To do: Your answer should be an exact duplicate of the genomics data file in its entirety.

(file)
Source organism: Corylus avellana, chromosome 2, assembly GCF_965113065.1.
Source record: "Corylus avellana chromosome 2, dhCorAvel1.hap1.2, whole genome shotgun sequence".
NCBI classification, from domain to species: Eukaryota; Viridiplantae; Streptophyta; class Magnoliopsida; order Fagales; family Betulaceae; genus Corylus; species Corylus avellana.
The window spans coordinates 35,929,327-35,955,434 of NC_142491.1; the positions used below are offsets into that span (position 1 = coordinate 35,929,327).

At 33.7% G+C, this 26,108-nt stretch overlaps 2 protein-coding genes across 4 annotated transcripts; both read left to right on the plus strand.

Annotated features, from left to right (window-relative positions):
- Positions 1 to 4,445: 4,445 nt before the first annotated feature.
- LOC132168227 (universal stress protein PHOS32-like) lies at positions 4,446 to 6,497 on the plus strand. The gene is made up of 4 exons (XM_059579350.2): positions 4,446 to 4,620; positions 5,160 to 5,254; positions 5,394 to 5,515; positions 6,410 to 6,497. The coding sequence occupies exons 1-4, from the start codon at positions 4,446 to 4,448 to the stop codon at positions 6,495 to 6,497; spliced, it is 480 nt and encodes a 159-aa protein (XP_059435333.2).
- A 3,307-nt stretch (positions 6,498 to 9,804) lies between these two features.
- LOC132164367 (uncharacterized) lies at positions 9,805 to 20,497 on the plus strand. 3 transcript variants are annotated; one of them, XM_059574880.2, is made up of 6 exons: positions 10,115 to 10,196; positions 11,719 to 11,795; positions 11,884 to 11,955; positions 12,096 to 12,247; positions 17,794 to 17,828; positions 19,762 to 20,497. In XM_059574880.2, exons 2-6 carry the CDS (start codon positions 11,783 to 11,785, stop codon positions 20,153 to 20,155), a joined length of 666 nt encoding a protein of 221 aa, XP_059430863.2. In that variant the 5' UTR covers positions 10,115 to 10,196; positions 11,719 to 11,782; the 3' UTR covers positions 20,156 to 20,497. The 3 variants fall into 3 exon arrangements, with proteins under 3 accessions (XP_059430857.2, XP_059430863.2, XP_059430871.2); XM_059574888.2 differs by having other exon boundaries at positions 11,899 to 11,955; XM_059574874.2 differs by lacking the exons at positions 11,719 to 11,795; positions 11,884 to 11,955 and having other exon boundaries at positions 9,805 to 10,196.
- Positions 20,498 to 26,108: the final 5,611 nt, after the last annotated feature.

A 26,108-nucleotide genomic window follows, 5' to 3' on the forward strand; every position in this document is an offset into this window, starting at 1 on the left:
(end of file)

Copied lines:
Source organism: Corylus avellana, chromosome 2, assembly GCF_965113065.1.
Source record: "Corylus avellana chromosome 2, dhCorAvel1.hap1.2, whole genome shotgun sequence".
NCBI classification, from domain to species: Eukaryota; Viridiplantae; Streptophyta; class Magnoliopsida; order Fagales; family Betulaceae; genus Corylus; species Corylus avellana.
The window spans coordinates 35,929,327-35,955,434 of NC_142491.1; the positions used below are offsets into that span (position 1 = coordinate 35,929,327).

At 33.7% G+C, this 26,108-nt stretch overlaps 2 protein-coding genes across 4 annotated transcripts; both read left to right on the plus strand.

Annotated features, from left to right (window-relative positions):
- Positions 1 to 4,445: 4,445 nt before the first annotated feature.
- LOC132168227 (universal stress protein PHOS32-like) lies at positions 4,446 to 6,497 on the plus strand. The gene is made up of 4 exons (XM_059579350.2): positions 4,446 to 4,620; positions 5,160 to 5,254; positions 5,394 to 5,515; positions 6,410 to 6,497. The coding sequence occupies exons 1-4, from the start codon at positions 4,446 to 4,448 to the stop codon at positions 6,495 to 6,497; spliced, it is 480 nt and encodes a 159-aa protein (XP_059435333.2).
- A 3,307-nt stretch (positions 6,498 to 9,804) lies between these two features.
- LOC132164367 (uncharacterized) lies at positions 9,805 to 20,497 on the plus strand. 3 transcript variants are annotated; one of them, XM_059574880.2, is made up of 6 exons: positions 10,115 to 10,196; positions 11,719 to 11,795; positions 11,884 to 11,955; positions 12,096 to 12,247; positions 17,794 to 17,828; positions 19,762 to 20,497. In XM_059574880.2, exons 2-6 carry the CDS (start codon positions 11,783 to 11,785, stop codon positions 20,153 to 20,155), a joined length of 666 nt encoding a protein of 221 aa, XP_059430863.2. In that variant the 5' UTR covers positions 10,115 to 10,196; positions 11,719 to 11,782; the 3' UTR covers positions 20,156 to 20,497. The 3 variants fall into 3 exon arrangements, with proteins under 3 accessions (XP_059430857.2, XP_059430863.2, XP_059430871.2); XM_059574888.2 differs by having other exon boundaries at positions 11,899 to 11,955; XM_059574874.2 differs by lacking the exons at positions 11,719 to 11,795; positions 11,884 to 11,955 and having other exon boundaries at positions 9,805 to 10,196.
- Positions 20,498 to 26,108: the final 5,611 nt, after the last annotated feature.

A 26,108-nucleotide genomic window follows, 5' to 3' on the forward strand; every position in this document is an offset into this window, starting at 1 on the left: